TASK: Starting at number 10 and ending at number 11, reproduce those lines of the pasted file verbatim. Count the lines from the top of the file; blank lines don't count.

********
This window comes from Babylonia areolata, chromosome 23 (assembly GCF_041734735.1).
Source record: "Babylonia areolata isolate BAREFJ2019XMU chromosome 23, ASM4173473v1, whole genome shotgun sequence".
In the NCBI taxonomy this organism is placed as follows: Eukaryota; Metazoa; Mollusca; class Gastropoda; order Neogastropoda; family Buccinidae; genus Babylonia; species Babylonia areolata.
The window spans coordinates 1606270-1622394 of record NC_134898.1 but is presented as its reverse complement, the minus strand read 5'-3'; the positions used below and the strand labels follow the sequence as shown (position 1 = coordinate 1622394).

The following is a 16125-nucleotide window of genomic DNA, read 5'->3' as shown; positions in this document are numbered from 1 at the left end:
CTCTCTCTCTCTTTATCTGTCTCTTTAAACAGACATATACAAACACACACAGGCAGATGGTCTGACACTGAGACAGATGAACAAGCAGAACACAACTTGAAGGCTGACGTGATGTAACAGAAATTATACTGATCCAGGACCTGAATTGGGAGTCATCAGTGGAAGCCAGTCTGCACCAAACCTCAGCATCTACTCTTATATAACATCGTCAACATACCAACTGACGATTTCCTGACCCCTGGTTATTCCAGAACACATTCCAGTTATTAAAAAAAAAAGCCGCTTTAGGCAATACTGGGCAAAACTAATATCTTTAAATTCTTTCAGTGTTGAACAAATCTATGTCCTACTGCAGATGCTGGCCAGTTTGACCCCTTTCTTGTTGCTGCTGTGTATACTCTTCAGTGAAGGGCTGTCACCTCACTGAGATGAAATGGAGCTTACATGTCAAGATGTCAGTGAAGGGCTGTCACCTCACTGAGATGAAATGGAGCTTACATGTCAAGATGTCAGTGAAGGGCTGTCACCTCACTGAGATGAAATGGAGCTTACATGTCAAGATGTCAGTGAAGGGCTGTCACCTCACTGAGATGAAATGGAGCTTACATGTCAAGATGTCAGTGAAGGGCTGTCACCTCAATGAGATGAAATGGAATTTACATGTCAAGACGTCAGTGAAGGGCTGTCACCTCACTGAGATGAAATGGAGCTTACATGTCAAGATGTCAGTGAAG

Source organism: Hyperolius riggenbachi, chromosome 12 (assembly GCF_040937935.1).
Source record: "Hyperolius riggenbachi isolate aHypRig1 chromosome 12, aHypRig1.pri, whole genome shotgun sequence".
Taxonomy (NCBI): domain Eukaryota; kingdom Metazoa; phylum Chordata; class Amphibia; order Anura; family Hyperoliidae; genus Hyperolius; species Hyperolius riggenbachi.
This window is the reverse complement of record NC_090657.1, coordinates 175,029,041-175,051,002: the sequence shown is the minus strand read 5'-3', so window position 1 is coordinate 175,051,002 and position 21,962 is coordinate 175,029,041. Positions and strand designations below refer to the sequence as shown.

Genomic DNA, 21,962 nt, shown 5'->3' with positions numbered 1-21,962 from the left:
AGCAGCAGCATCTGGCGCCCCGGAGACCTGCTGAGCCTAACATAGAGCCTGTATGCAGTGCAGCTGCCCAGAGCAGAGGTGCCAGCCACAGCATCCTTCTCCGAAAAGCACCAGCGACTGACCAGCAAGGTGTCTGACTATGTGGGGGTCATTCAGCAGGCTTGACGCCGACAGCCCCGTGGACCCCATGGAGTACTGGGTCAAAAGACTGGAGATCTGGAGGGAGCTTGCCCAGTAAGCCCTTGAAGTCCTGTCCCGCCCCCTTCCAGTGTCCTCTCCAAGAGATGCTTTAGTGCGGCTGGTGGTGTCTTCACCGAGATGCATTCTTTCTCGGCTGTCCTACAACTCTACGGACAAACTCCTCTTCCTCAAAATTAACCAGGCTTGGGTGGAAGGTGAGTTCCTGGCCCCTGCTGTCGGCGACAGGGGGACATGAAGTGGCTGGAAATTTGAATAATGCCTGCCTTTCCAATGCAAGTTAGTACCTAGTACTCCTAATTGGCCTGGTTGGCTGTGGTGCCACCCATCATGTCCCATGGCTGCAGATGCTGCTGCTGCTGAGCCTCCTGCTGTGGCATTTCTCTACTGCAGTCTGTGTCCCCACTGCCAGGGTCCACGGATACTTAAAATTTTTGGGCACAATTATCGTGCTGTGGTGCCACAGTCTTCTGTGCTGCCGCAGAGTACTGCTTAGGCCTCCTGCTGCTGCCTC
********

This window is the reverse complement of record NC_090657.1, coordinates 175,029,041-175,051,002: the sequence shown is the minus strand read 5'-3', so window position 1 is coordinate 175,051,002 and position 21,962 is coordinate 175,029,041. Positions and strand designations below refer to the sequence as shown.

Genomic DNA, 21,962 nt, shown 5'->3' with positions numbered 1-21,962 from the left: